Personal care subscription services are becoming more and more popular in some parts of the world. The trade-off for a ‘mixed bag’ of beauty or grooming products is more single-use plastics consumption. The beauty industry faces particularly significant challenges, with plastic consumption for packaging skyrocketing 120 times since 1960. The lack of infrastructure in place to deal with such high levels of plastic packaging—necessary to maintain product quality and safety—results in an unsustainable use of plastic.
Although direct-to-door-delivery is less carbon intensive, the real damage occurs when a consumer returns their products, with over 1 million packages being sent back per day in December of 2019. In total, nearly 1 billion trees were cut down to fulfill cardboard packaging demands for the 165 billion packages sent in 2017. What’s more is according to returns management company Optoro Inc., the costs associated with reselling a ‘free return’ makes it much more profitable to discard the product entirely, directing billions of pounds of returns to landfill or incinerators, which perpetuates unsustainable consumption practices.
Finally, the most pressing issues that subscription services fail to address is the need to reduce. These services promote consumerism in three key areas: they reward uncertainty, they promote behavioural consistency and they eliminate the need to choose.
Here’s what that means:
In delivering a selection of ‘curated’ products, subscription services generate positive reinforcement by offering the thrill of an unknown reward each installment. They also encourage behavioural consistency, as customers often hold subscriptions to multiple services. And finally, by offering a handful of products and eliminating choice, companies adopt responsibility for what the consumer wants, rather than what the consumer needs.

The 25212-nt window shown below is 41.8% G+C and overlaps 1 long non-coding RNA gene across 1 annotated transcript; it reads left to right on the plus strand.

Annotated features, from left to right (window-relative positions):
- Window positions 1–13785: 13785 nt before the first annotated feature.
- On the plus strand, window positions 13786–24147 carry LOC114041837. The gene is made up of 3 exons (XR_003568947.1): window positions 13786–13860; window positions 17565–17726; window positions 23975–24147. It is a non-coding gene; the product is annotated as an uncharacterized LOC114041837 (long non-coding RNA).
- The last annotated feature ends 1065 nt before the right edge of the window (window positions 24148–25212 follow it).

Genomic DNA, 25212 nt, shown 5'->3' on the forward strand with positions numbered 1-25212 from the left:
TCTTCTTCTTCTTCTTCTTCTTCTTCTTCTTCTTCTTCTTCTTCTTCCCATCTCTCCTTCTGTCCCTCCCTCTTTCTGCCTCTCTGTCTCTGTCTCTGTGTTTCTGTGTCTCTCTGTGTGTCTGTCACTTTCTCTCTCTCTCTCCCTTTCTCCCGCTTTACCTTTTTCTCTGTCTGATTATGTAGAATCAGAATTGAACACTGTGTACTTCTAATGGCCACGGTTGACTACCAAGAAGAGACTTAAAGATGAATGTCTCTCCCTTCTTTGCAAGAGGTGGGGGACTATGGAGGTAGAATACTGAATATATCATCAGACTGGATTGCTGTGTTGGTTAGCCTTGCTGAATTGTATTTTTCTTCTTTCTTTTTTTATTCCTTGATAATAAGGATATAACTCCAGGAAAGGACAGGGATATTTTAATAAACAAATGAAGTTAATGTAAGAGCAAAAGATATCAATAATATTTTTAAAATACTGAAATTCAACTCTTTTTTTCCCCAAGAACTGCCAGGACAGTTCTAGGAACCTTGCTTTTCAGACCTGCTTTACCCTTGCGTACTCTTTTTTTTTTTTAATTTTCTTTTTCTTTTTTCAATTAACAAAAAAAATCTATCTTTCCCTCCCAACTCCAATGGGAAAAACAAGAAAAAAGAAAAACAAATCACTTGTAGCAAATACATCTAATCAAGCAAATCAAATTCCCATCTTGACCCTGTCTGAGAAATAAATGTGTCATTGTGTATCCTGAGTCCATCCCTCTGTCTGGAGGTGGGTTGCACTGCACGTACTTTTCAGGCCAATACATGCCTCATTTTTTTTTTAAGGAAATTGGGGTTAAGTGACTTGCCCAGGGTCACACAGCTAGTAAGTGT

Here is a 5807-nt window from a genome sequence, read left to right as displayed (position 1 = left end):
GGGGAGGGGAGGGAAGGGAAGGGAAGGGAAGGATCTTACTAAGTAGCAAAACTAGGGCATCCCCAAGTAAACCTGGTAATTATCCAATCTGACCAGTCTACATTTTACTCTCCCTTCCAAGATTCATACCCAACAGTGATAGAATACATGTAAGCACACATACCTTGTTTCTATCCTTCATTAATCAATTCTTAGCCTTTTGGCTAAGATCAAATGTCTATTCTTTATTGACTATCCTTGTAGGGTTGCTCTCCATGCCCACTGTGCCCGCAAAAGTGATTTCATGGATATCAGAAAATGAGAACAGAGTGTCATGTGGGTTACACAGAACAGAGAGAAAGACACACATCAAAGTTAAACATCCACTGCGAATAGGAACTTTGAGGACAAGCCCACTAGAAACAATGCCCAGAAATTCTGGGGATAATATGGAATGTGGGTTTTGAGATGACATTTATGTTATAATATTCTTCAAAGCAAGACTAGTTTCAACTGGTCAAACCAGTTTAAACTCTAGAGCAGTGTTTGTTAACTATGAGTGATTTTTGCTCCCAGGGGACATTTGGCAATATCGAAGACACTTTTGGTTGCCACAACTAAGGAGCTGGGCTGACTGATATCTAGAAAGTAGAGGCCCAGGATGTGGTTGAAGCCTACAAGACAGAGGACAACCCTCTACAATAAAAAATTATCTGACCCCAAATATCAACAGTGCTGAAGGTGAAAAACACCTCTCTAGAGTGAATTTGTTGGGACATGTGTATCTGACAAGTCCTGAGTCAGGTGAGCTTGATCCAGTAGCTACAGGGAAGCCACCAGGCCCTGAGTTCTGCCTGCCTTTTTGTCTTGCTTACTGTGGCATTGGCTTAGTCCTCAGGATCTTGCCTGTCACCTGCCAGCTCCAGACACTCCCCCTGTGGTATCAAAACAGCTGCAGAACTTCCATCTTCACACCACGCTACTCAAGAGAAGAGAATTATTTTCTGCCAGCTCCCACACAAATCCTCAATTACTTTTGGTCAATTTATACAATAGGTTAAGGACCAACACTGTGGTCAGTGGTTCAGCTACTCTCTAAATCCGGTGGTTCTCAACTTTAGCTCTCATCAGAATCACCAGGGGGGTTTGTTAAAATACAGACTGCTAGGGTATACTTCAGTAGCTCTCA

“Given our increasing resource consumption rates we need to consume differently and more lightly,” says UN Environment Programme’s Sustainable Lifestyles Programme Officer, Garrette Clark. “Thinking through what we really need, what enhances our well-being and what options are out there that work for us can help adjust our decision-making.”
A growing number of companies are looking to implement more sustainable products into their business models. Despite holding a relatively small share in the subscription box market, these eco-friendly options remain competitive by providing premium, vegan and plastic-free alternatives. As plastic reduction and ethical production practices become more popular, these services offer solutions to a growing demographic of eco-conscious consumers.
Adjusting consumer mindsets and promoting sustainable practices for businesses are two essential steps that need to be taken towards achieving sustainable lifestyles. Turning away from the make-take-waste economy and encouraging consumption reduction is pivotal to develop environmentally sound practices. However, the responsibility does not solely rest on the consumers. Businesses must introduce sustainable solutions into their supply chain and operations to shift consumer culture and behavior.